Researchers believe that men who inherit a higher cancer risk due to ‘Lynch syndrome’ could benefit from regular PSA testing starting at age 40 to detect early signs of prostate cancer.
Lynch syndrome increases the risk of numerous cancers, the most well-known of which being bowel cancer. It affects 175,000 people in the UK, however, only 5% of those who have it are aware of it.
According to new research, annual PSA testing could detect incidences of prostate cancer up to eight times more frequently in men with Lynch syndrome defects in genes like MSH2 and MSH6 than in men without.
Many of the cancer cases in Lynch syndrome men were ‘clinically significant,’ implying that targeted screening could save lives.
Scientists at London’s Institute of Cancer Research believe that starting annual prostate cancer screening at the age of 40 could lead to earlier diagnosis and treatment in this high-risk cohort of men.
When men with these mutations have disease recurrence, accumulating data suggests that immunotherapies that harness the immune system to combat cancer may be especially beneficial in men with these mutations.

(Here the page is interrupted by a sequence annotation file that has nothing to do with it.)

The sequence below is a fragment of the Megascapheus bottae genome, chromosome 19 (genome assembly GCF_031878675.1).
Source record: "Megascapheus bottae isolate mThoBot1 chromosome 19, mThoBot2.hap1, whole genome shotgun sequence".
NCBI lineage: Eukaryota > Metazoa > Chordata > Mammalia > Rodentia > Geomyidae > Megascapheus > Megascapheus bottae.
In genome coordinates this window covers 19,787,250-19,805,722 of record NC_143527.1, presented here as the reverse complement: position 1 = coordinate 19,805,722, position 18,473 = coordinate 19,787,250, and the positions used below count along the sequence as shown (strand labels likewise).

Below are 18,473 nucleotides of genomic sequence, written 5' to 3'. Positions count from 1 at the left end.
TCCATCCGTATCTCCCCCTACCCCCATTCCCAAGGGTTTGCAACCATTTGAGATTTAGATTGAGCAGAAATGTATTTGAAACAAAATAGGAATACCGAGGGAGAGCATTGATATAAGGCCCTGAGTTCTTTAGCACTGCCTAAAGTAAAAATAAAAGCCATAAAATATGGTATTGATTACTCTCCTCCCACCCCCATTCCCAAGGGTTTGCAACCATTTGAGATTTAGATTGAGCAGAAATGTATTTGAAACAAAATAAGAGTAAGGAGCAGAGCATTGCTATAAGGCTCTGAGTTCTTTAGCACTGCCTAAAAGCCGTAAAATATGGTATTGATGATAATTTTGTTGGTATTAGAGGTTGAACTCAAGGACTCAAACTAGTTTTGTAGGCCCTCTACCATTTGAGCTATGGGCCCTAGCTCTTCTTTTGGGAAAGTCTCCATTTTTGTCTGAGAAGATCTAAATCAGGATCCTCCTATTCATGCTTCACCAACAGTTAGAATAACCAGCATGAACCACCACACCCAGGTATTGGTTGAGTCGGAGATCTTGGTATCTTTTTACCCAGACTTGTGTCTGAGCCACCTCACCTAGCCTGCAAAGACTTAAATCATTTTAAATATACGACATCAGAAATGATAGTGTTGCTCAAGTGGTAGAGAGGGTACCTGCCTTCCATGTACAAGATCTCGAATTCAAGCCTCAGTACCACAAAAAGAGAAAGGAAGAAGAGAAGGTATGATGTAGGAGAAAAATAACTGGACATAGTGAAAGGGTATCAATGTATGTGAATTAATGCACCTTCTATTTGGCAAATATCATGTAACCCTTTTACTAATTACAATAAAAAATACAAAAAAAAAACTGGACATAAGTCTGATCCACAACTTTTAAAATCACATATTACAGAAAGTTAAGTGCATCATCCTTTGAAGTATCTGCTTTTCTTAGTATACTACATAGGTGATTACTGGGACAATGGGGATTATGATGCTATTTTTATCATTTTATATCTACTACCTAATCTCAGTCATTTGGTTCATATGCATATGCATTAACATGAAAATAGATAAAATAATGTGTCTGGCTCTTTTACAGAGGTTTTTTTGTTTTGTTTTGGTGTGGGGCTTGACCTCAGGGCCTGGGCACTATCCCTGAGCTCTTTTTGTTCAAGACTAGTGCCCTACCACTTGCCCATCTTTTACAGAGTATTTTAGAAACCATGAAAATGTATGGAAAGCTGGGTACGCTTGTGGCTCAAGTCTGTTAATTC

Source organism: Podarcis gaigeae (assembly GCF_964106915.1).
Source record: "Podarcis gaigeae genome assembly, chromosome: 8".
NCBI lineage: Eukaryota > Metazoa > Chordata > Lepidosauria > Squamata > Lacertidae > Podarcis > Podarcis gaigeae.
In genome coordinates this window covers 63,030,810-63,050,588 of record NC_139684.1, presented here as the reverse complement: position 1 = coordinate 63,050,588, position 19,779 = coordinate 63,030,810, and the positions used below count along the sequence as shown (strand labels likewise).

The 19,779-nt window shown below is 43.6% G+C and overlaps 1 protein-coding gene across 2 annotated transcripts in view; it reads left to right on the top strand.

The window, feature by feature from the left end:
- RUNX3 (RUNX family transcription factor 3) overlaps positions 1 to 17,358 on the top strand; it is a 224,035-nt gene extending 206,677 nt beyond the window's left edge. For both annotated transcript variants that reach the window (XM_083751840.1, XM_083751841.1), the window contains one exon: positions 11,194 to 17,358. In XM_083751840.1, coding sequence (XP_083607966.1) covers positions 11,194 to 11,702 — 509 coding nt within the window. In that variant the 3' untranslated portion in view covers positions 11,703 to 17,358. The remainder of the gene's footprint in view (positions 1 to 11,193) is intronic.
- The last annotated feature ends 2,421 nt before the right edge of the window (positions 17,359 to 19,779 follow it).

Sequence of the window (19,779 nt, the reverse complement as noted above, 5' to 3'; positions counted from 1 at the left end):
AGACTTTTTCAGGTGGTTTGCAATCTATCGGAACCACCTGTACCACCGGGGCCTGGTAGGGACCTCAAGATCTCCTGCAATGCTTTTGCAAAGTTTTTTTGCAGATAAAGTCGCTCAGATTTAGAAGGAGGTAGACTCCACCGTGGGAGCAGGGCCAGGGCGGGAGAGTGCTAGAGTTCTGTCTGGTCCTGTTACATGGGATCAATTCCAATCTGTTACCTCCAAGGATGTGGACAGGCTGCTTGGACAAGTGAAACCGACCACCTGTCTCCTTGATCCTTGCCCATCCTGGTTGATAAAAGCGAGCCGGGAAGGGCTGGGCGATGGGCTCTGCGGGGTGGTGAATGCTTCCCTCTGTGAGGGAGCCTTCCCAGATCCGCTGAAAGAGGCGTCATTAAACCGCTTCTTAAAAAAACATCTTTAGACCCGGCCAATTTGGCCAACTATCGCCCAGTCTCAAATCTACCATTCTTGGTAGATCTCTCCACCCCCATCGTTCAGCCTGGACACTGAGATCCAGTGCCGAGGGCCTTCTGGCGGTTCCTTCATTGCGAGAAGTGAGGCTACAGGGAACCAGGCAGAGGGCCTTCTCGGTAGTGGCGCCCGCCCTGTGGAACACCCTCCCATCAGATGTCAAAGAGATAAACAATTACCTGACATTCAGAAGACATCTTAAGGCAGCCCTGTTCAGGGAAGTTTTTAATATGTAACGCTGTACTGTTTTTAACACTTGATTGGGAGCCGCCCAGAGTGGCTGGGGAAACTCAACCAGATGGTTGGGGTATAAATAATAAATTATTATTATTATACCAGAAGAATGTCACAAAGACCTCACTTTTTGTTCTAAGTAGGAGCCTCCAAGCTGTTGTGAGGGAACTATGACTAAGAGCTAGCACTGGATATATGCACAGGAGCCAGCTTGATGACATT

Cancer Research UK funded the new study, which is part of the international IMPACT study,, with additional support from the Ronald and Rita McAulay Foundation, the NIHR Biomedical Research Centre at The Royal Marsden NHS Foundation Trust, and the ICR. It was published today (19th October 2021) in The Lancet Oncology.
IMPACT is a study involving 828 men from Lynch syndrome families at 34 sites in eight countries to see if frequent PSA testing is an effective strategy to detect prostate cancer in men who have certain genetic changes that enhance their risk.
Prostate cancer screening isn’t recommended for the general population, but we believe it could benefit some groups of men at high inherited risk. Our new findings show that PSA testing in men with Lynch syndrome is much more likely to pick up life-threatening prostate cancer than in the general population. We think that men with the gene faults causing Lynch syndrome are likely to benefit from regular PSA testing from the age of 40.Ros Eeles